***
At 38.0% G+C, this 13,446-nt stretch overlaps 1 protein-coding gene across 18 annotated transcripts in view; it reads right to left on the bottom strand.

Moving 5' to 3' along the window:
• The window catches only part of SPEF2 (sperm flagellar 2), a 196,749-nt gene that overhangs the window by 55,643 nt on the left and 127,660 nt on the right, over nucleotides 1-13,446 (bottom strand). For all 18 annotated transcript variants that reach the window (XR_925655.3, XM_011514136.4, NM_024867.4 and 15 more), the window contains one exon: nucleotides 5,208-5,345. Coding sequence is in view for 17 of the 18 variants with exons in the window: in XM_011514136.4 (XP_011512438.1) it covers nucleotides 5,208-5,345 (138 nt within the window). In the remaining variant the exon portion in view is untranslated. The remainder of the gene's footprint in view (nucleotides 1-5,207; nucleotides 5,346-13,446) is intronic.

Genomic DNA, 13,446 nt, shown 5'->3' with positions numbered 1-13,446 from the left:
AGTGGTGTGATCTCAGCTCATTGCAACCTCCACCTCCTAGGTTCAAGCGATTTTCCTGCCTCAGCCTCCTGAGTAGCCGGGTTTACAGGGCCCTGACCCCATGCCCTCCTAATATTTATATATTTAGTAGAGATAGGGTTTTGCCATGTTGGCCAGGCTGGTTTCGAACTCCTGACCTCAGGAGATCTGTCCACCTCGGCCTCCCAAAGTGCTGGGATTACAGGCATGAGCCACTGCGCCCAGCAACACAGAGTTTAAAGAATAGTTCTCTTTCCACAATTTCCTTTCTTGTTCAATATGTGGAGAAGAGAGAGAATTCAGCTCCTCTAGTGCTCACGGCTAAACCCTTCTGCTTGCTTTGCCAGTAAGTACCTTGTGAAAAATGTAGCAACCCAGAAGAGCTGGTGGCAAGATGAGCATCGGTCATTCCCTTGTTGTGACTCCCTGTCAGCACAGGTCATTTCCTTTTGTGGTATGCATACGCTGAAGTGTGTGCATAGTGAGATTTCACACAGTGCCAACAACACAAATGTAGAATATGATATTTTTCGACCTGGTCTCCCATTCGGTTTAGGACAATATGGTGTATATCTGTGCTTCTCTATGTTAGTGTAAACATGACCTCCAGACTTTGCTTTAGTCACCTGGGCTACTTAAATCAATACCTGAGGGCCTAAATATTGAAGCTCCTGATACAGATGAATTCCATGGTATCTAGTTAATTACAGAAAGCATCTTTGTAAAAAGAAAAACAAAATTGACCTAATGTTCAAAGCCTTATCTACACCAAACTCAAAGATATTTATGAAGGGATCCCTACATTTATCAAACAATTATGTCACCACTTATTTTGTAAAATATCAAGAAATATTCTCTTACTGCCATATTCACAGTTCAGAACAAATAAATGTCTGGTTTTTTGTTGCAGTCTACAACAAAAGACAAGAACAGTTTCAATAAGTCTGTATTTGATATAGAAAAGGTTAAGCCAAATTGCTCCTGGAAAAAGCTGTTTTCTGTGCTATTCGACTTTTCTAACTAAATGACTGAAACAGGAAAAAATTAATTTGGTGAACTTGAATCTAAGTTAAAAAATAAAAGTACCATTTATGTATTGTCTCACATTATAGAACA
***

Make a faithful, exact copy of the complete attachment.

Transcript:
At 38.0% G+C, this 13,446-nt stretch overlaps 1 protein-coding gene across 18 annotated transcripts in view; it reads right to left on the bottom strand.

Moving 5' to 3' along the window:
• The window catches only part of SPEF2 (sperm flagellar 2), a 196,749-nt gene that overhangs the window by 55,643 nt on the left and 127,660 nt on the right, over nucleotides 1-13,446 (bottom strand). For all 18 annotated transcript variants that reach the window (XR_925655.3, XM_011514136.4, NM_024867.4 and 15 more), the window contains one exon: nucleotides 5,208-5,345. Coding sequence is in view for 17 of the 18 variants with exons in the window: in XM_011514136.4 (XP_011512438.1) it covers nucleotides 5,208-5,345 (138 nt within the window). In the remaining variant the exon portion in view is untranslated. The remainder of the gene's footprint in view (nucleotides 1-5,207; nucleotides 5,346-13,446) is intronic.

Genomic DNA, 13,446 nt, shown 5'->3' with positions numbered 1-13,446 from the left:
AGTGGTGTGATCTCAGCTCATTGCAACCTCCACCTCCTAGGTTCAAGCGATTTTCCTGCCTCAGCCTCCTGAGTAGCCGGGTTTACAGGGCCCTGACCCCATGCCCTCCTAATATTTATATATTTAGTAGAGATAGGGTTTTGCCATGTTGGCCAGGCTGGTTTCGAACTCCTGACCTCAGGAGATCTGTCCACCTCGGCCTCCCAAAGTGCTGGGATTACAGGCATGAGCCACTGCGCCCAGCAACACAGAGTTTAAAGAATAGTTCTCTTTCCACAATTTCCTTTCTTGTTCAATATGTGGAGAAGAGAGAGAATTCAGCTCCTCTAGTGCTCACGGCTAAACCCTTCTGCTTGCTTTGCCAGTAAGTACCTTGTGAAAAATGTAGCAACCCAGAAGAGCTGGTGGCAAGATGAGCATCGGTCATTCCCTTGTTGTGACTCCCTGTCAGCACAGGTCATTTCCTTTTGTGGTATGCATACGCTGAAGTGTGTGCATAGTGAGATTTCACACAGTGCCAACAACACAAATGTAGAATATGATATTTTTCGACCTGGTCTCCCATTCGGTTTAGGACAATATGGTGTATATCTGTGCTTCTCTATGTTAGTGTAAACATGACCTCCAGACTTTGCTTTAGTCACCTGGGCTACTTAAATCAATACCTGAGGGCCTAAATATTGAAGCTCCTGATACAGATGAATTCCATGGTATCTAGTTAATTACAGAAAGCATCTTTGTAAAAAGAAAAACAAAATTGACCTAATGTTCAAAGCCTTATCTACACCAAACTCAAAGATATTTATGAAGGGATCCCTACATTTATCAAACAATTATGTCACCACTTATTTTGTAAAATATCAAGAAATATTCTCTTACTGCCATATTCACAGTTCAGAACAAATAAATGTCTGGTTTTTTGTTGCAGTCTACAACAAAAGACAAGAACAGTTTCAATAAGTCTGTATTTGATATAGAAAAGGTTAAGCCAAATTGCTCCTGGAAAAAGCTGTTTTCTGTGCTATTCGACTTTTCTAACTAAATGACTGAAACAGGAAAAAATTAATTTGGTGAACTTGAATCTAAGTTAAAAAATAAAAGTACCATTTATGTATTGTCTCACATTATAGAACA